This command is used to quickly search for files and directories on a Linux system. Unlike find, which searches the file system for files and directories in real-time, locate uses a pre-built database to quickly find files based on a search term.


# Search for a file by name
locate file.txt

# Search for a file in a specific directory
locate -r /home/user/documents/filename.*

# Limit search results to a specific number
locate -n 10 file.txt

# Update the locate database
# It is a good idea to run this command periodically 
# to ensure that the database is up-to-date
sudo updatedb

You can try this and other examples to learn more about this.

9. xxd — Hex dumps of binary files

There are certain situations, such as debugging binary files, reverse engineering, or performing data manipulations, where it is necessary to generate hex dumps of binary files.

This command is a powerful tool for creating hex dumps of binary files and displaying them in a variety of formats.


# create hex dump of file
xxd file.txt

# Displaying the hex dump in a binary format
xxd -b file.txt




Additional flags are also available like -u(decimal format), -e(little-endian format), and many others.

You can explore more about it on the linuxhandbook.

10. sed — Stream Editor

This is a powerful tool for manipulating text in Unix/Linux systems. It is often used to perform search-and-replace operations, as well as to filter and transform text streams. In this section, we will explore the basic usage of the sed command along with some real-time examples.


# search and replace
sed 's/Hello/Hi/' file.txt

# append
sed -i '$a\Hello World' file.txt

# printing
sed -n '2p' file.txt

# deleting
sed -i '3d' file.txt

#Reading from a file
sed -n '/sumi/p' file.txt



11. jq — Parse JSON data

It is a command-line tool for parsing JSON data. It is particularly useful for working with JSON data on the command line, as it allows you to easily filter, transform and manipulate the data.

You can use jq to parse JSON data from a file or from the output of a command. For example, if you have a file data.json containing the following JSON data:

    "name": "Sumita",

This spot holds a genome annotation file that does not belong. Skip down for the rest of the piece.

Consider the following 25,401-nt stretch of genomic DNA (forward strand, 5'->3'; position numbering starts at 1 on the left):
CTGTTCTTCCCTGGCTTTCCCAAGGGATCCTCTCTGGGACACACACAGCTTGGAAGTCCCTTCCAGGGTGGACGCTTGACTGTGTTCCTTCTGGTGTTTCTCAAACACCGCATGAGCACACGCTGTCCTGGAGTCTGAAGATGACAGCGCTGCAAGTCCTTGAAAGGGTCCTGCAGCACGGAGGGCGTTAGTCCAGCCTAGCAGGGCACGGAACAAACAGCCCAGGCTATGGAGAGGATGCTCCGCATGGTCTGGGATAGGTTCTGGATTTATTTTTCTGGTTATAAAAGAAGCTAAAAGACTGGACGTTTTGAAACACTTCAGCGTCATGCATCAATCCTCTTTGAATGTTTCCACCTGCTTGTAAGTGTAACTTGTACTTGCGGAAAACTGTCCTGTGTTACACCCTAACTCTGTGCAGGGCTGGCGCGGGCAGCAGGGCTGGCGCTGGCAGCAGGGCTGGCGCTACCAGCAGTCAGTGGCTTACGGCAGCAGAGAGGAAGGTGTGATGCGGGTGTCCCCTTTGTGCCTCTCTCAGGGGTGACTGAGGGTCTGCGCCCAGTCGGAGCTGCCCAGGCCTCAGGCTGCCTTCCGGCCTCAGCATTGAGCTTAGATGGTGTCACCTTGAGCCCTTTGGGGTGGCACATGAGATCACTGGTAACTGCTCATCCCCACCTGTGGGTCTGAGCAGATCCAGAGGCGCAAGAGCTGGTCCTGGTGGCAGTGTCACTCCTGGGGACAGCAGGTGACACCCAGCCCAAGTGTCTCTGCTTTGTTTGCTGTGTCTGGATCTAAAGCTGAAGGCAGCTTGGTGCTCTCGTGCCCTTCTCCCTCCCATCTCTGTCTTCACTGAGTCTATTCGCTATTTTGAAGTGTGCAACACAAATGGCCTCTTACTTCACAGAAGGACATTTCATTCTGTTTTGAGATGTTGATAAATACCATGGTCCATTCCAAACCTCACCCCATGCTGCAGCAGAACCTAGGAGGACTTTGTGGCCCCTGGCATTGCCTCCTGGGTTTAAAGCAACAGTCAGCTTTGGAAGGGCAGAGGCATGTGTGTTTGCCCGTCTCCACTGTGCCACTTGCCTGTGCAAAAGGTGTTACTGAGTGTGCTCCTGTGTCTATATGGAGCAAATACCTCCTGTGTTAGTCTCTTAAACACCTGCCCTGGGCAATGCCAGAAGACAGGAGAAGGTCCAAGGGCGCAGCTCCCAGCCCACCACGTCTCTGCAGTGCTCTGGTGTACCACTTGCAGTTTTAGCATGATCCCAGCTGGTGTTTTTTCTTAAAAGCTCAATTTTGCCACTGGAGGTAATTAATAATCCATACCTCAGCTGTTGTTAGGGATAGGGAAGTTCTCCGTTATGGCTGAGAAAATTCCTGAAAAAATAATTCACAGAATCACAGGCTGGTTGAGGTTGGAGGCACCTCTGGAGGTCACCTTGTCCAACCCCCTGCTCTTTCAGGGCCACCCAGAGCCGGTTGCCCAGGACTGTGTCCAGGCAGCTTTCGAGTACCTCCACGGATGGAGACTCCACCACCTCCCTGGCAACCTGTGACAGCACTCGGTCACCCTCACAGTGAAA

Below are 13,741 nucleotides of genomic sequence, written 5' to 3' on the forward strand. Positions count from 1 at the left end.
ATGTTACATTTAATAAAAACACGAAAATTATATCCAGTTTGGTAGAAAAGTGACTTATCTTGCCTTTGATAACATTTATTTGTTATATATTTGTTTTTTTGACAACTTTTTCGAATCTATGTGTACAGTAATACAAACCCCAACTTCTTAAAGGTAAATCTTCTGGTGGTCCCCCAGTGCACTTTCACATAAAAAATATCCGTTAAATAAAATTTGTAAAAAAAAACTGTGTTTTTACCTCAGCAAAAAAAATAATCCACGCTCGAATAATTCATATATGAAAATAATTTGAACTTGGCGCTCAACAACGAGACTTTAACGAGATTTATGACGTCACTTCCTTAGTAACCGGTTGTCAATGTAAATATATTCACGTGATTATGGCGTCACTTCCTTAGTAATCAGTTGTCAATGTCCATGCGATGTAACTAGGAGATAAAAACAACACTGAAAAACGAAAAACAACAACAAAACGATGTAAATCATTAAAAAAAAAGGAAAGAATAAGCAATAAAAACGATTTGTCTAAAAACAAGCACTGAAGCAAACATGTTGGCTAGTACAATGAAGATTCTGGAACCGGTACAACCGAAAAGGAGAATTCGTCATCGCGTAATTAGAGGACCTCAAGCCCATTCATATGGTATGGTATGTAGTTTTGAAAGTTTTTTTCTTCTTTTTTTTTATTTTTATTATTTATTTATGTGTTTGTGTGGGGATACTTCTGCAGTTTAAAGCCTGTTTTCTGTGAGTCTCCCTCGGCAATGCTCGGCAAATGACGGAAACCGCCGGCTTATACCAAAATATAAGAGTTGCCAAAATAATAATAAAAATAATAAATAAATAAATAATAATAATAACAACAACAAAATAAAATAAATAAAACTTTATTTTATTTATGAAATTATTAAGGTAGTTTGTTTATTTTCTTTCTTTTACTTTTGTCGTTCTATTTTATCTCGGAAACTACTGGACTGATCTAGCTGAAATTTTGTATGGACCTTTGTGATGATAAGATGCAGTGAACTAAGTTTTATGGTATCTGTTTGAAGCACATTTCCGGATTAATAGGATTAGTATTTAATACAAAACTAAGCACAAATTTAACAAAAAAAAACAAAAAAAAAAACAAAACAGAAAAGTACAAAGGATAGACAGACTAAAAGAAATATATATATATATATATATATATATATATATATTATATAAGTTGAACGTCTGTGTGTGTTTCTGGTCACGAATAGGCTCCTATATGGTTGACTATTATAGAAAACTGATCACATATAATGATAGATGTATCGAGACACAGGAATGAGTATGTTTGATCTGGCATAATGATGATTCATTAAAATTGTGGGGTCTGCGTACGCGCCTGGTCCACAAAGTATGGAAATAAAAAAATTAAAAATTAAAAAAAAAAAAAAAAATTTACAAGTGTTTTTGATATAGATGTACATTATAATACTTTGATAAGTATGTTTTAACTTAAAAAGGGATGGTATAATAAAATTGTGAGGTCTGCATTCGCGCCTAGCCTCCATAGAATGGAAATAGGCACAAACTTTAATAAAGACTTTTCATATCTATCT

"hobbies": [


# get name
jq '.name' data.json

# get hobbies
jq '.hobbies[]' data.json

# append email
jq '.email = "sumita@example.com"' data.json



Visit linode for an advanced tutorial on jq.

12. awk — Data processing and extractions

It is a powerful command-line tool used for data processing and extraction. It is particularly useful for manipulating structured text files like JSON or CSV and generating reports. awk reads a file line by line and performs operations on each line based on specified patterns and actions.


# Counting number of lines in file
awk 'END{print NR}' filename

# Finding the longest line in a file
awk '{ if (length > max) {max = length; longest = $0}} END { print longest }' filename

# find sum of numbers in file
awk -F ',' '{sum += $2} END {print sum}' filename




linuxhandbook has more examples on awk if you want to explore.

13. strace — Diagnose program issues

This command is a powerful debugging tool in Linux that can help you diagnose problems with applications by tracing system calls and signals. It allows you to monitor the interactions between an application and the Linux kernel in real-time.

strace can be used to trace and diagnose problems in any program that runs on Linux, including programs written in JavaScript, Python, PHP, and any other language.


Suppose you have a program called myprog that is crashing or behaving unexpectedly. You can use strace to trace its system calls and find out issues using the below command,

strace -o myprog.log myprog

This will start the myprog command and all the output will be written to the file myprog.log.

Next, reproduce the issue or run the program for a few seconds and then stop it by pressing CTRL-C.

Once you have stopped the program, you can use various tools like grep to analyze the strace output in the myprog.log file and find the root problems.

You can explore more about strace on linuxman.

14. scp — Secure copy

This command is a command-line tool that allows you to securely transfer files between a local and a remote system over an SSH (Secure Shell) connection. It uses the same authentication and security mechanisms as SSH to protect your data while in transit.


# copy file.txt to remote server at /home/user location
scp file.txt user@remote:/home/user/

# copy file.txt from remote server to local server's current location 
scp user@remote:/home/user/file.txt .


These commands can greatly enhance the productivity of developers and system administrators, making their work more efficient and effective. With a deeper understanding of these commands, they can optimize their workflows and streamline their tasks.

That’s it for today. If you have come across any other commands, that you find particularly useful, feel free to share them in the comments section.

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Sumita Kevat
Sumita is an experienced software developer with 5+ years in web development. Proficient in front-end and back-end technologies for creating scalable and efficient web applications. Passionate about staying current with emerging technologies to deliver.

sumita-k image
Sumita Kevat
Sumita is an experienced software developer with 5+ years in web development. Proficient in front-end and back-end technologies for creating scalable and efficient web applications. Passionate about staying current with emerging technologies to deliver.